The two best Hindi movies of 2010 defy easy classification. Part drama, part comedy, part romance and part adventure, they represent cinematic storytelling at its most complete. Both movies are less than two-hours long, emphasizing that it’s the quality of the story, not the length of its runtime, that makes a fulfilling cinematic experience.
Ishqiya features memorable performances by Vidya Balan, Arshad Warsi and Naseeruddin Shah as a widow and a pair of petty thieves trying to pull off a heist. The story is simple but compelling, and the performances make it shine. It’s a remarkable effort from debutant director Abhishek Chaubey.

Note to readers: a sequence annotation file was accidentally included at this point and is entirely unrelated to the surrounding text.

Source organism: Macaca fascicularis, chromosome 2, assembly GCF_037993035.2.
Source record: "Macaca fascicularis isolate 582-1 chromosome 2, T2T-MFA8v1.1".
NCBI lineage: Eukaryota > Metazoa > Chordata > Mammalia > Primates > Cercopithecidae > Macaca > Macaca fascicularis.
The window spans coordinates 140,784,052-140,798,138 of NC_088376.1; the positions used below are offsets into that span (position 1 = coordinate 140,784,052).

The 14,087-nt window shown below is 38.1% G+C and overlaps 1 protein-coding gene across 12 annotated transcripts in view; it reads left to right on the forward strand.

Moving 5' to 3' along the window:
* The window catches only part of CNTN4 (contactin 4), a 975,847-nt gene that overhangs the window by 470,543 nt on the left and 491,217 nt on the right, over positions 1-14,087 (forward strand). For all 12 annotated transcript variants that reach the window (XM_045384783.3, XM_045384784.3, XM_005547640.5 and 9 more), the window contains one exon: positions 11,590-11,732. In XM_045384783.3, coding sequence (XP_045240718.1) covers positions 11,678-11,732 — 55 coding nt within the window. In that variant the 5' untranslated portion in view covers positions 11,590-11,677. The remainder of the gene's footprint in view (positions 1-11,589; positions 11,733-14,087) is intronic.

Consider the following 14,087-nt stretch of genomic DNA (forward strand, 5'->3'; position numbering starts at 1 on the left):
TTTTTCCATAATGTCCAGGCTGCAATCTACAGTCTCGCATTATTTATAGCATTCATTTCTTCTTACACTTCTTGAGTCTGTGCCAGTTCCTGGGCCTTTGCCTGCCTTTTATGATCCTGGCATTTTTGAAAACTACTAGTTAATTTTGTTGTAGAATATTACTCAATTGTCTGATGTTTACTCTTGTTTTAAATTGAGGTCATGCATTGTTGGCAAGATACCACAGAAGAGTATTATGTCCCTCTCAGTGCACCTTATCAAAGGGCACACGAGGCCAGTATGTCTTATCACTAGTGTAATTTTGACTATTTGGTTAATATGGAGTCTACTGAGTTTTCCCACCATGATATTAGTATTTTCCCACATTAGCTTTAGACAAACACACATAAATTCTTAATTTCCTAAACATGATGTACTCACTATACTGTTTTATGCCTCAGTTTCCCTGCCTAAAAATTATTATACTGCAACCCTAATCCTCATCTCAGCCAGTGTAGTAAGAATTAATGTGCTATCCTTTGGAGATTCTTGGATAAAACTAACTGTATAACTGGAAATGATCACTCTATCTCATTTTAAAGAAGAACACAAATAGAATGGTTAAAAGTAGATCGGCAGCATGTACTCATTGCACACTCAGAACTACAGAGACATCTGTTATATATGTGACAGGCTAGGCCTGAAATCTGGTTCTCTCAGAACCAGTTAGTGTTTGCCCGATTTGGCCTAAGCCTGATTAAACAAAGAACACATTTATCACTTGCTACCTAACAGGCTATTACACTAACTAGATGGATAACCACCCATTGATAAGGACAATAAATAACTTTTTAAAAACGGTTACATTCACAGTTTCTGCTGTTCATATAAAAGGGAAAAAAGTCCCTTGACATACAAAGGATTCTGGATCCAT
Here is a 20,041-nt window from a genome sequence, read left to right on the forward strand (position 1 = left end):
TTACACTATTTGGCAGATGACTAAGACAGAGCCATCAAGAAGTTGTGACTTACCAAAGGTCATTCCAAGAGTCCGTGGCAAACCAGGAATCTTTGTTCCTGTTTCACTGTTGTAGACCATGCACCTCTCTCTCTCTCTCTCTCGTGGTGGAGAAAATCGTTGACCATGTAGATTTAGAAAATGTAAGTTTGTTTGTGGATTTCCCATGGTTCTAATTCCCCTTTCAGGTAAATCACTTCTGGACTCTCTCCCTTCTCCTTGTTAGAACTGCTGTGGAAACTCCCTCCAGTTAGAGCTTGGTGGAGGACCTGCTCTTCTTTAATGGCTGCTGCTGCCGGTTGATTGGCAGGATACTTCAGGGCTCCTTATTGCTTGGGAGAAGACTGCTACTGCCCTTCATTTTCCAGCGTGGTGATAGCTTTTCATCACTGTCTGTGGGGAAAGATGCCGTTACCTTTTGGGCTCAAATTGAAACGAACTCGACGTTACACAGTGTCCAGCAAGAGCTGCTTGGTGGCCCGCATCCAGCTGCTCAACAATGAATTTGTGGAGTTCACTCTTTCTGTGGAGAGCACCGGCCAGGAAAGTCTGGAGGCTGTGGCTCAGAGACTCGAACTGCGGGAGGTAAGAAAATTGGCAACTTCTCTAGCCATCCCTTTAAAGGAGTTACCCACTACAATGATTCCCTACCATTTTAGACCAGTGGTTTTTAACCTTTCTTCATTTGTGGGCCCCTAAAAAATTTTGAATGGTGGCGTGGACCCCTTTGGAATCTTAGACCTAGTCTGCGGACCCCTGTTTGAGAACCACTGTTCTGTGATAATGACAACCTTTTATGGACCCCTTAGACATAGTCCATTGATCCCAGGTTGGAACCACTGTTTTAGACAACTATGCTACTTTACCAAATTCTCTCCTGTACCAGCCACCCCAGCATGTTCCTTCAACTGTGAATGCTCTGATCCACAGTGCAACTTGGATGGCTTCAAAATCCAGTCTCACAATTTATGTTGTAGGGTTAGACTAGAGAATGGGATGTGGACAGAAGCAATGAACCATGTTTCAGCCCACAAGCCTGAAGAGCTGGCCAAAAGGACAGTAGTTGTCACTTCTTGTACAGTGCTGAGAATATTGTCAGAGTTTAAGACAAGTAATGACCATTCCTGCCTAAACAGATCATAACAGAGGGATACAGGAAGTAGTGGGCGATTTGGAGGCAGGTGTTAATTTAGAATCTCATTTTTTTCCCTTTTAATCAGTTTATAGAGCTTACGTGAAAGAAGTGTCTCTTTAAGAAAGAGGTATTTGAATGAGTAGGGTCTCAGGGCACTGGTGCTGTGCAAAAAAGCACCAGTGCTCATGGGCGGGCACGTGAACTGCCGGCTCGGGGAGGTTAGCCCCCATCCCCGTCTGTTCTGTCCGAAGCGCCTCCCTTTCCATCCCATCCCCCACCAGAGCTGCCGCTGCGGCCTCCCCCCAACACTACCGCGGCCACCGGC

The movie that has stuck with me more than any other is Road, Movie. After playing at international festivals in 2009, it opened in limited release in the U.S. in May of 2010. I caught it during its short run on On Demand. It tells the story of a city guy who drives a dilapidated truck across the desert, meeting strange companions along the way and learning the secret history of the truck: it was once a mobile movie theater.
Road, Movie is so charming and engaging that it briefly made me believe that I could make a career of driving a truck though rural India, projecting old movies onto the sides of buildings for grateful villagers (never mind that there are few things in the world I’m less qualified to do, and the need for the service is shrinking). The film embodies the escapism that cinema provides and inspires us to dream improbable dreams.
Road, Movie isn’t the easiest film to find in the U.S. — it’s not yet available on Netflix or Amazon (though my local public library has three copies) — so seize the chance to watch it when you can. It’s one of the best movies I’ve ever seen.